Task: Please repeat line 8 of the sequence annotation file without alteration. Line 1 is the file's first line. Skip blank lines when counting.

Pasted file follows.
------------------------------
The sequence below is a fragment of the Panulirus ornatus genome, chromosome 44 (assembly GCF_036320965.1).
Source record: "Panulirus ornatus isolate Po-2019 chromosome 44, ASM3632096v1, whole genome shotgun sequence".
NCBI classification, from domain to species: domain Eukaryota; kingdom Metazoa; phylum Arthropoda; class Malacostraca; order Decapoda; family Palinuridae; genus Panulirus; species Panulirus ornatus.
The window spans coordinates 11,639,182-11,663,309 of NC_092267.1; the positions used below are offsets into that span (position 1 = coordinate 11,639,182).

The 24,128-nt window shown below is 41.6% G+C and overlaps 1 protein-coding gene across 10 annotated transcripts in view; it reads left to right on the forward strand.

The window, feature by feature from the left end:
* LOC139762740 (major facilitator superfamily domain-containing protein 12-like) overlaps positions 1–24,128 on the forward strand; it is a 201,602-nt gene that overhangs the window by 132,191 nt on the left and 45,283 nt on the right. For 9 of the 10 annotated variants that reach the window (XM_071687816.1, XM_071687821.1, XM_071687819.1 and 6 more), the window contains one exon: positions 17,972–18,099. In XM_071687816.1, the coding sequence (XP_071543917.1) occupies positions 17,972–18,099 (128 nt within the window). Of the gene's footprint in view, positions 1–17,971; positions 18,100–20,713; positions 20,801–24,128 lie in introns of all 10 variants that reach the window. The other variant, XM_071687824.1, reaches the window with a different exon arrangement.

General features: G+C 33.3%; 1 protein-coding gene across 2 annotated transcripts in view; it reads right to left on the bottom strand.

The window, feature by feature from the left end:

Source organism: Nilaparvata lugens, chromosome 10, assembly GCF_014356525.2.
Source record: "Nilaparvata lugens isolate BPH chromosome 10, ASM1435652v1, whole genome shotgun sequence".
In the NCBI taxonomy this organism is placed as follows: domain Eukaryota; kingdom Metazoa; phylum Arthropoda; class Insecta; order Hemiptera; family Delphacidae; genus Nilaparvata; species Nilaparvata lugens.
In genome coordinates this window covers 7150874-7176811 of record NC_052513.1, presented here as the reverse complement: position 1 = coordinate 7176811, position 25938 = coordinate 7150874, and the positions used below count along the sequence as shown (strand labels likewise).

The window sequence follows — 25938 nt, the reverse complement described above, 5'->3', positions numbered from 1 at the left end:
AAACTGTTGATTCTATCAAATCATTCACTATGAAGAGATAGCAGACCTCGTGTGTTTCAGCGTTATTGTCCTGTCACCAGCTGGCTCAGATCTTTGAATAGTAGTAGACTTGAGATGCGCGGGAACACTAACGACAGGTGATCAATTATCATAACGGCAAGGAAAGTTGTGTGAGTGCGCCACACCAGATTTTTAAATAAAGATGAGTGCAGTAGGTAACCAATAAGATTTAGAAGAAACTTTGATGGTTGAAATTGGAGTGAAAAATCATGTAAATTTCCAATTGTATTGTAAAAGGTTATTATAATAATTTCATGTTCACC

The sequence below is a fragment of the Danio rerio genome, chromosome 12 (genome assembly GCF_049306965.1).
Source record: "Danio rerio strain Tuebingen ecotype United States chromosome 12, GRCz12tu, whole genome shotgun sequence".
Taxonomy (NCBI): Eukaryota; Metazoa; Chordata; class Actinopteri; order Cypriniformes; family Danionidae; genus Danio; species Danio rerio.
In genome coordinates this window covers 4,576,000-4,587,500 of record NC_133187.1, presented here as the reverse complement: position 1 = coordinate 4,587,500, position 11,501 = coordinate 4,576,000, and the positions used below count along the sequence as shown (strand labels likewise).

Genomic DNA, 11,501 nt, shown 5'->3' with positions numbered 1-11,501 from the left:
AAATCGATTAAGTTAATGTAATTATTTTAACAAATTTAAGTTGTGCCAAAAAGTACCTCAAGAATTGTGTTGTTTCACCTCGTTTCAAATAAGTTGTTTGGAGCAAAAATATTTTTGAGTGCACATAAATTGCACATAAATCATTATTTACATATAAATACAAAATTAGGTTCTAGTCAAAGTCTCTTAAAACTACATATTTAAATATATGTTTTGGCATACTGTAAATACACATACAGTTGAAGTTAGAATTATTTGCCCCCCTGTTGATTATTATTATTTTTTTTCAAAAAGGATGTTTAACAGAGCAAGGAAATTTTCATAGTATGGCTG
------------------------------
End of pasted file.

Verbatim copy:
General features: G+C 33.3%; 1 protein-coding gene across 2 annotated transcripts in view; it reads right to left on the bottom strand.